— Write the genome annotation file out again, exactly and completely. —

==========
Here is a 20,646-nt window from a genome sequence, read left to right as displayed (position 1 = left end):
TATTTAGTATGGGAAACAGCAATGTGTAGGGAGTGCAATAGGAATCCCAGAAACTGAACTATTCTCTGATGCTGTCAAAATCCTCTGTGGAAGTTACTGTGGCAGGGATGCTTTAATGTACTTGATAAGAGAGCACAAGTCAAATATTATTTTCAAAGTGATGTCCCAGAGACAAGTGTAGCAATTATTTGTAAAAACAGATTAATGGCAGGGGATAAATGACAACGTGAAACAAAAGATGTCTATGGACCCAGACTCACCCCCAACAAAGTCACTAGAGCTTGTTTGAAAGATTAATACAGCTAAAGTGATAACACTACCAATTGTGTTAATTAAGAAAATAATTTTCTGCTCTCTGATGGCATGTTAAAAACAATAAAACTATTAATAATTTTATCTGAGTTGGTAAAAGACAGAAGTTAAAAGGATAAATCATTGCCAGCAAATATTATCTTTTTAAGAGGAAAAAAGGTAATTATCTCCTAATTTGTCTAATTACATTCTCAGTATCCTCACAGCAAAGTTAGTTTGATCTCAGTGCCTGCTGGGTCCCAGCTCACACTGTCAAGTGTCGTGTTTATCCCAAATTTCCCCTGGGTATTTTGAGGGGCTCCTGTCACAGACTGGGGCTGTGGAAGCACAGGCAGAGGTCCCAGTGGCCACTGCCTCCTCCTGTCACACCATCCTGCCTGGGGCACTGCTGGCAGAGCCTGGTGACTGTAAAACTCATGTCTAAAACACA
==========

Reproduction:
Here is a 20,646-nt window from a genome sequence, read left to right as displayed (position 1 = left end):
TATTTAGTATGGGAAACAGCAATGTGTAGGGAGTGCAATAGGAATCCCAGAAACTGAACTATTCTCTGATGCTGTCAAAATCCTCTGTGGAAGTTACTGTGGCAGGGATGCTTTAATGTACTTGATAAGAGAGCACAAGTCAAATATTATTTTCAAAGTGATGTCCCAGAGACAAGTGTAGCAATTATTTGTAAAAACAGATTAATGGCAGGGGATAAATGACAACGTGAAACAAAAGATGTCTATGGACCCAGACTCACCCCCAACAAAGTCACTAGAGCTTGTTTGAAAGATTAATACAGCTAAAGTGATAACACTACCAATTGTGTTAATTAAGAAAATAATTTTCTGCTCTCTGATGGCATGTTAAAAACAATAAAACTATTAATAATTTTATCTGAGTTGGTAAAAGACAGAAGTTAAAAGGATAAATCATTGCCAGCAAATATTATCTTTTTAAGAGGAAAAAAGGTAATTATCTCCTAATTTGTCTAATTACATTCTCAGTATCCTCACAGCAAAGTTAGTTTGATCTCAGTGCCTGCTGGGTCCCAGCTCACACTGTCAAGTGTCGTGTTTATCCCAAATTTCCCCTGGGTATTTTGAGGGGCTCCTGTCACAGACTGGGGCTGTGGAAGCACAGGCAGAGGTCCCAGTGGCCACTGCCTCCTCCTGTCACACCATCCTGCCTGGGGCACTGCTGGCAGAGCCTGGTGACTGTAAAACTCATGTCTAAAACACA